I’m a painter daylighting as a graphic designer and moonlighting as an art blogger.
I used to be a competitive swimmer and spent way to many hours of my life huffing chlorine fumes, which pretty much fried my brain. Then one day I switched over to turps and had an epiphany, i.e. a really big headrush. Anyway, I was reading The Writings of Robert Motherwell while I was trying to come up with a name for the blog and came across an awesome little essay from 1949 entitled “Abstract art and the Real,” where he used the phrase, and I was slapped in the face by the backhand of god.
Abstract Art and The Real (1949)
Excerpted from The Writings of Robert Motherwell p. 85.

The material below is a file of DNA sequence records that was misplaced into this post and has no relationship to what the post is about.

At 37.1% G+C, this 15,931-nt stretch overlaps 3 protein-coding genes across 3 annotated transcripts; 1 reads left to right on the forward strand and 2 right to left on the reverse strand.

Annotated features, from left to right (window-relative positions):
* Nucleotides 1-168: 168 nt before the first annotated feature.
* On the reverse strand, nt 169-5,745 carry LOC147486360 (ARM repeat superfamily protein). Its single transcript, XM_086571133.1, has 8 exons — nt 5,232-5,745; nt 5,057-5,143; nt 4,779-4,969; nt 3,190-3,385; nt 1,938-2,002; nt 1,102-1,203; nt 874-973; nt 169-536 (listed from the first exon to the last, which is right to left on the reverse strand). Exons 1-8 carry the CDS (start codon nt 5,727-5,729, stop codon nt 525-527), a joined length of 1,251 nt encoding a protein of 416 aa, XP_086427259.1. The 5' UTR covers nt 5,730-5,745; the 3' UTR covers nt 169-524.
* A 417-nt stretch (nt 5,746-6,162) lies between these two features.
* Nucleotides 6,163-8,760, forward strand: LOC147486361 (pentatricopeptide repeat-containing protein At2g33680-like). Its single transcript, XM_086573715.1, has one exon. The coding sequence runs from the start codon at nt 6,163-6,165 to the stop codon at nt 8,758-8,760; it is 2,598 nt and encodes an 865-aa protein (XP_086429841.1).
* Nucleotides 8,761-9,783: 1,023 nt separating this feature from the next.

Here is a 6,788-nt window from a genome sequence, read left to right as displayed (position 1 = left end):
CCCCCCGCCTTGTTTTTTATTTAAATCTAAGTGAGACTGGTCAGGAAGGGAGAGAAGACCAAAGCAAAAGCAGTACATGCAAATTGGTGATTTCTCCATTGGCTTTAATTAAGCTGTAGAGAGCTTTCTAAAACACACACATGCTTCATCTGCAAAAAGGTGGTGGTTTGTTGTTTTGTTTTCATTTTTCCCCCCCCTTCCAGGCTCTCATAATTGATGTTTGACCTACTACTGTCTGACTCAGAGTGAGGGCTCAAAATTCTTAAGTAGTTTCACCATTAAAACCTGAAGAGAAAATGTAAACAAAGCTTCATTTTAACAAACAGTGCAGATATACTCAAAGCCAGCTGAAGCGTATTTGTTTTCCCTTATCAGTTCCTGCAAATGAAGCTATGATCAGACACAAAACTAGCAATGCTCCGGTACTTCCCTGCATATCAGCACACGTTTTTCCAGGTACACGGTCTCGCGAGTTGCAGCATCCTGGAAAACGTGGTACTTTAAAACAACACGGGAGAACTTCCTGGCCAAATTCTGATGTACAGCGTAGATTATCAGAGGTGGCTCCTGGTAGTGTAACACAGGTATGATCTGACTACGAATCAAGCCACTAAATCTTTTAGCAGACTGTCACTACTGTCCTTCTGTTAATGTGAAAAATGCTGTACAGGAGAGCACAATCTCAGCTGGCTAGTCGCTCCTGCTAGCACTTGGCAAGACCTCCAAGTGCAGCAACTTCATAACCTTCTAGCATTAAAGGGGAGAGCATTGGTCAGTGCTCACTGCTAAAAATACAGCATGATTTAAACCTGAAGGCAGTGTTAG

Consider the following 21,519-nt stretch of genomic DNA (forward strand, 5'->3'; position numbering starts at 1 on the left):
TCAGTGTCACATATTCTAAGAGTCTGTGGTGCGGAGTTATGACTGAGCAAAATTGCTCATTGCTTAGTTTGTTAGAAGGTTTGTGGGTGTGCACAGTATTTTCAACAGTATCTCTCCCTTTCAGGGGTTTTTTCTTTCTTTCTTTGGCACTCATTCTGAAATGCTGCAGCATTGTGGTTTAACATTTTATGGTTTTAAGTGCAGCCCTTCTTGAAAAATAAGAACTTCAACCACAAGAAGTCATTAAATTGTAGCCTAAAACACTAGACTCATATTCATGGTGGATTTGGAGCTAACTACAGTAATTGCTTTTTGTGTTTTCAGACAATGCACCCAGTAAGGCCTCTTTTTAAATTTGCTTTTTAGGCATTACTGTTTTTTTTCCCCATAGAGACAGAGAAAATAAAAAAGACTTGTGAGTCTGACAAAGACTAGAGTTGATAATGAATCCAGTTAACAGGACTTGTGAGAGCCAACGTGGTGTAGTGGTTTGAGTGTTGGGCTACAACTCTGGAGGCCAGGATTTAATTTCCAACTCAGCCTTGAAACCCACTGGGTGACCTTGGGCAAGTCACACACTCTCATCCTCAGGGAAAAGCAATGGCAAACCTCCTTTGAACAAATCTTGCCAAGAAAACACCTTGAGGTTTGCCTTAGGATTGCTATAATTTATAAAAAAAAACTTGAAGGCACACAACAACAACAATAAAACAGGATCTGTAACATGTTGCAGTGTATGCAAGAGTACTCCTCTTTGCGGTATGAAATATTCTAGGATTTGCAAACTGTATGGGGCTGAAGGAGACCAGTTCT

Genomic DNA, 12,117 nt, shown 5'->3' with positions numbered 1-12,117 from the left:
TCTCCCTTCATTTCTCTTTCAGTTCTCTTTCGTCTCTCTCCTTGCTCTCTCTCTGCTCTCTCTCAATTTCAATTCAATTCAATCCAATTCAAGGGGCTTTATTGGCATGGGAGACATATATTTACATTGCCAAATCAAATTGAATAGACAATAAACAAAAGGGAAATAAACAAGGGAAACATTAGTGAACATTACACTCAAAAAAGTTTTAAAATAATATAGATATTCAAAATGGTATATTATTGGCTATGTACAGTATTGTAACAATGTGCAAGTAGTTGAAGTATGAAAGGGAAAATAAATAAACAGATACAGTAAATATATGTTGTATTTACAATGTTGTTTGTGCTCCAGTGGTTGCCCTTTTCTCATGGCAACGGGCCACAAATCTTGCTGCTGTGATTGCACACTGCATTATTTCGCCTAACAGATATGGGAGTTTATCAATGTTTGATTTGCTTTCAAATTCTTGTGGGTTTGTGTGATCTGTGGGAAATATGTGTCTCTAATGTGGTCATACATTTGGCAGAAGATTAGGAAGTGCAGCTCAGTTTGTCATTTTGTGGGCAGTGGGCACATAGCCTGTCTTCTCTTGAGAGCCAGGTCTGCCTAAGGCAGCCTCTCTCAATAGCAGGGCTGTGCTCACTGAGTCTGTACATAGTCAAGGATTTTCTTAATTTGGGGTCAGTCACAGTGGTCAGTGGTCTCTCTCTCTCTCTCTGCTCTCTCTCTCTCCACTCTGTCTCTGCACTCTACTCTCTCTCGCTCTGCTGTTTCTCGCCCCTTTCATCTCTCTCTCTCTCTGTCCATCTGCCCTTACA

No tag for this post.
Indeed, abstract art never would have been invented, except as the result of the moste obstinate and sensitive effort to go with art’s grain. Abstract art is not something, as are certain modes of Surrealism – though not all – that a “literary” or “philosophical” mind would have imagined a priori. In this sense, abstract art is not invented or arbitrary at all, but found, found in the sensitive, passionate, and profoundly accurate – in terms of feeling – adjustments that constitute the immediate act of painting which is an effort, often clumsy and sometimes desperate, like a blind swimmer, to cover the abyss , the void that the world sometimes presents, with our love, with our sensualty and passion, our sense of commitment to a mode of expression that becomes ideal, whin it does, only because it is so deeply rooted in the real. It is this sense of abstract art’s reality that Mondrian must have had in mind when he remarked on his own art, “Squares? I see no squares in my pictures,” and led him, at the end of his life, to speak of his art as a ‘new realism.’